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--W. Cole says, “ that Sir Sidney Smith first friends, Sir John and Lady Donglas, in my visited at Montague House in 1802 ; that he neighbourhood on Blackheath, gave the opporobserved that the Princess was too familiar with tunity of his increasing bis acqnaintance with Sir Sidney Smith. One day, he thinks in Fe- me. It happened also that about this time I bruary, he (Cole) carried into the Blue Room fitted up, as your Majesty may have observed, to the Princess some sandwiches which she had one of the rooms in my house after the fashion of ordered, and was surprised to see that Sir Sidney a Turkish tent. Sir Sidney furnished me with was there. He must have come in from the a pattern for it, in a drawing of a tent of Park. If he had been let in from Blackheath Murat Bey, which he had brought over with he must have passed through the room in which him from Egypt. And he taught me how to he (Cole) was waiting. When he had left the draw Egyptian Arabesqnes, which were neces. sandwiches, he returned, after some time, into sary for the ornaments of the ceiling; this may the room, and Sir Sidney Smith was sitting very have occasioned, while that room was fitting up, close to the Princess on the sofa ; he (Cole) several visits, and possibly some, thongh I do loeked at Her Royal Highness, she caught his not recollect them, as early in the morning as eye, and saw that he noticed the manner in Mr. Bidgood mentions. I believe also that it which they were sitting together, they appeared has happened more than once, that, walking both a little confused." R. Bidgood says also, with my ladies in the Park, we have met Sir in his deposition on the 6th of June, (for he was Sidney Smith, and that he has come in, with us, examined twice)" that it was early in 1802 that through the gate from the Park. My ladies he first observed Sir Sidney Smith come to Mou may have gone np to take off their cloaks, or to tague House, He used to stay very late at dress, and have left me alone with him : and, at night; he had seen him early in the morning some one of these times, it may very possibly there, about ten or eleven o'clock. He was at have happened that Mr. Cole and Mr. Bidgood Sir John Douglas's, and was in the habit as well may have seen him, when he has not come as Sir John and Lady Douglas of dining, or through the waiting room, nor been let in by having luncheon, or supping there every day. any of the footmen. But I solemnly declare to He saw Sir Sidney Smith one day in 1802 in your Majesty that I have not the least idea or the Blue Room, about 11 o'clock in the morn- belief that he ever had a key of the gate into ing, which was full two hours before they ex- the Park, or that he ever entered in or passed pected ever to see company. He asked the out, at that gate, except in company with myservants why they did not let him know that Sir self and my ladies. As for the circumstance of Sidney Smiúd was there ; the footmen told him my permitting him to be in the room alone with that they had let no person in. There was a me ; if suffering a man to be so alone is evidence private door to the Park, by which he might of guilt, from whence the Commissioners can have come in if he had a key to it, and have draw any unfavourable inference, I must leave got into the Blue Room without any of the them to draw it. For I cannot deny that it has servants perceiving him. And in his second de happened, aud happened frequently; not only position taken on the Sd of July, lie says he lived with Sir Sidney Smith, but with many, many at Montague House when Sir Siduey came. others ; gentlemen who have visited me; trades. Her (the Princess's) manner with him appeared men who have come to receive my orders; very familiar; she appeared very attentive to masters whom I have had to instruct me, in him, but he did not suspect any thing further. painting, in music, in English, &c. that I have Mrs. Lisle says that the Princess at one time received them without any one being by. In appeared to like Sir John and Lady Douglas. short, I trust I am not confessing a crinie, for “I have seen Sir Sidney Smith there very late unquestionably it is a truth, that I never had an in the evening, but not alone with the Princess. idea that there was any thing wrong, or objecI have no reason to suspect he had a key of the tionable, in thus seeing men, in the morning, Park gate ; I never heard of any body being and I confidently believe your Majesty will see found wandering about at Blackheath."- -Fan- nothing in it, from which any guilt can be inny Lloyd does not mention Sir Siduey Smith in ferred. I feel certain that there is nothing imher deposition.-:-Upon the whole of this evi- moral in the thing itself; and I have always undence then, which is the whole that respects Sir derstood, that it was perfectly customary and Sidney Smith, in any of these depositions (ex. usual for ladies of the first rank, and the first cept sone particular passages in Cole's evidence character, in the country, to receive the visits wliich are so important as to require very parti- of gentlemen in a morning, though they night be cular and distinct statement) I would request themselves alone at the time. But, if, in the your Majesty to understand that, with respect to opinious and fashions of this country, there ile fact of Sir Sidney Smith's visiting frequently at should be more impropriety ascribed to it, than Montague House, both with Sir Joha and Lady what it ever entered into my mind to conceive, Douglas, and without them; with respect to his I hope your Majesty, and every candid mind, being freqneutly there, at luncheon, dinner, and will make allowance for the different potions supper ;, and staying with the rest of the com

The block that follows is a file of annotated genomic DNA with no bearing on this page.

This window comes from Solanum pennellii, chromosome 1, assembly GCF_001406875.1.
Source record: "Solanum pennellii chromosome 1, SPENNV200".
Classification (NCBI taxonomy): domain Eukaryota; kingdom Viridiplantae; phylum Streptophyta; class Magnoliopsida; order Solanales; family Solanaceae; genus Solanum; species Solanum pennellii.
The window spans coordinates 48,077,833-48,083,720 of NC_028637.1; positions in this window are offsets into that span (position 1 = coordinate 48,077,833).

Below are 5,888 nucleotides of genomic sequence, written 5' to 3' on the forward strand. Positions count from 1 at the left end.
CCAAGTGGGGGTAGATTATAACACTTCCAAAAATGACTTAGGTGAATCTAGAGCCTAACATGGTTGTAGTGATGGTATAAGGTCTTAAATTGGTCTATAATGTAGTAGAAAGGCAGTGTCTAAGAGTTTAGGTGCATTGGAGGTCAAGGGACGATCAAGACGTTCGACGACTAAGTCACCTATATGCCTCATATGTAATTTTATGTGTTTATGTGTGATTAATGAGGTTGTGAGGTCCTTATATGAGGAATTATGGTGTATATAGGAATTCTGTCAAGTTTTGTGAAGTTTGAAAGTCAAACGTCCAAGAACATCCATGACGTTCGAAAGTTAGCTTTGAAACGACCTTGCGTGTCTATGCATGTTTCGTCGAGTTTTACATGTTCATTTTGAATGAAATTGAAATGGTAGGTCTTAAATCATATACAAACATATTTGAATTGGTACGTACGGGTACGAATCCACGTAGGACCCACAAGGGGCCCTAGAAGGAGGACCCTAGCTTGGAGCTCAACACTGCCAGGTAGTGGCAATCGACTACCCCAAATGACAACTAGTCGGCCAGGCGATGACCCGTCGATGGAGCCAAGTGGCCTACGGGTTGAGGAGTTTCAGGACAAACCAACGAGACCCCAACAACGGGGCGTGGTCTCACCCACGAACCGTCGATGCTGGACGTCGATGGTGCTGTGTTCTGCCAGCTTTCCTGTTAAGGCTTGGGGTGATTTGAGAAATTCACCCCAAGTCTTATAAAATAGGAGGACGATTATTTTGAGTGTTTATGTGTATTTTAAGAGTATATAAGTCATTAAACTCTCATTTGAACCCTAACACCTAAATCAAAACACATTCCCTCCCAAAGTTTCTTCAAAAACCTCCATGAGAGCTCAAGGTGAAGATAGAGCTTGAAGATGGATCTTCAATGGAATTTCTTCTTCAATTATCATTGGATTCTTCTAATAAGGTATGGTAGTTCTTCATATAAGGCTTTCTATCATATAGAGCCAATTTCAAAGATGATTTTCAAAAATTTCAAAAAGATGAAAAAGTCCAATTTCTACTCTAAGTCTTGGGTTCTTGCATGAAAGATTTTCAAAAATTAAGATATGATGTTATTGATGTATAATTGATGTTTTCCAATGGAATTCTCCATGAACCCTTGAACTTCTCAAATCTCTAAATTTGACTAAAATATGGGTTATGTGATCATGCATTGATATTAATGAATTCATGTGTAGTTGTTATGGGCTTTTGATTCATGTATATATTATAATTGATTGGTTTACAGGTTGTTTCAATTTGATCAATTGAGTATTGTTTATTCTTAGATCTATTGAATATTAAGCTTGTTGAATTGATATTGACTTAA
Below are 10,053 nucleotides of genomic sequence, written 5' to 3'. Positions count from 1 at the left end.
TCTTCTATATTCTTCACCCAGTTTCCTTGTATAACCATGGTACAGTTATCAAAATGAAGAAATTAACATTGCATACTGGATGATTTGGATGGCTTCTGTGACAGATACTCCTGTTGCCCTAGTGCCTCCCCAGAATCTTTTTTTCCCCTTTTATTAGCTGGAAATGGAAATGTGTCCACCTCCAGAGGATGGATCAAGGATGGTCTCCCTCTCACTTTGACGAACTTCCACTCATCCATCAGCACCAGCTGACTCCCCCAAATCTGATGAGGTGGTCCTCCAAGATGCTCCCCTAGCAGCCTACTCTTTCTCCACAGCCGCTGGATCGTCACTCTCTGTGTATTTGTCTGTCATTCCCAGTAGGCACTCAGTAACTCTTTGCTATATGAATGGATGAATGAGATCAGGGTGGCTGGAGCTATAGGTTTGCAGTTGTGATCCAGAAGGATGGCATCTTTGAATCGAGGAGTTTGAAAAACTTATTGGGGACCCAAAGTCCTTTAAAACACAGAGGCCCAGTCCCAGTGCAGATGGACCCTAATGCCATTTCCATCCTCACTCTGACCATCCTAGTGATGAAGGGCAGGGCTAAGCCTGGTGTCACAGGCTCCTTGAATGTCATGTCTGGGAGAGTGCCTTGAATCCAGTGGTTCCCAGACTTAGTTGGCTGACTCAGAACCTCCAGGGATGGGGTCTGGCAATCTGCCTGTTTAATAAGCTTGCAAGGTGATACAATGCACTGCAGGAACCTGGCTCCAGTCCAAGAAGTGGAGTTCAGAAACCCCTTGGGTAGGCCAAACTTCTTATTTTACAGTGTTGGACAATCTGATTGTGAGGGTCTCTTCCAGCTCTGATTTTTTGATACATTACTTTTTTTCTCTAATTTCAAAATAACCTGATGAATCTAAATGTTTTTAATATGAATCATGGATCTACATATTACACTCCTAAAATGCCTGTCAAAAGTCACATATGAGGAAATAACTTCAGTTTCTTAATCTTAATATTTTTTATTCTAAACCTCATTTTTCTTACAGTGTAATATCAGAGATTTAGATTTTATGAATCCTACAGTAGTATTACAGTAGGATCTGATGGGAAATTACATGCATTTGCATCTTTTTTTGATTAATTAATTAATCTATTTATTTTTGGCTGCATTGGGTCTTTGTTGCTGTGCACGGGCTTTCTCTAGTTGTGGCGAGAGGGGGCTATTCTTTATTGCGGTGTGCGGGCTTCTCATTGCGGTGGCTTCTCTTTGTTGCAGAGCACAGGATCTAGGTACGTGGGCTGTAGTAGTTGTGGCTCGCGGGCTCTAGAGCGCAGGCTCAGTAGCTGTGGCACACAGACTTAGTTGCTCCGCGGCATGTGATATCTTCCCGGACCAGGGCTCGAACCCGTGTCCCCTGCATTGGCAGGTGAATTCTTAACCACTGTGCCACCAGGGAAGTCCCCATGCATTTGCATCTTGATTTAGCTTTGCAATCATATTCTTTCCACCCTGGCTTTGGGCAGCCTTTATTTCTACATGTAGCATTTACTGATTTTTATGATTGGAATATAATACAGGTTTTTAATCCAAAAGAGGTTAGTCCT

which my foreign education and foreign labits pany till twelve, one o'clock, or even soinetiines may have given me. But whatever character later, if these are some of the facts “ which must may belong to this practice, it is not a practice “ give occasion to unfavourable interpretations, which commeuced after my leaving Carleton 6 and must be credited till they are contra House. While there, and from my first arrival “ dicted;" they are facts, which I never can in this country, I was accustomed, with the contradict for they are perfectly true. And I knowledge of His Royal Highness the Prince of trust it will imply the confession of no guilt, to Wales, and without his ever having hinted to me admit that Sir Sidney Smith's conversation, his the slightest disapprobation, to receive lessons account of the various and extraordinary events, from various masters, for my amusement and and heroic achievements in which he had been improvement; I was attended by them frequent. concerned, amused and interested me; and the ly, from twelve o'clock till five in the afternoon; circumstance of his living so much ' with leis --Mr. Atwood for músic, Mr. Geffadiere for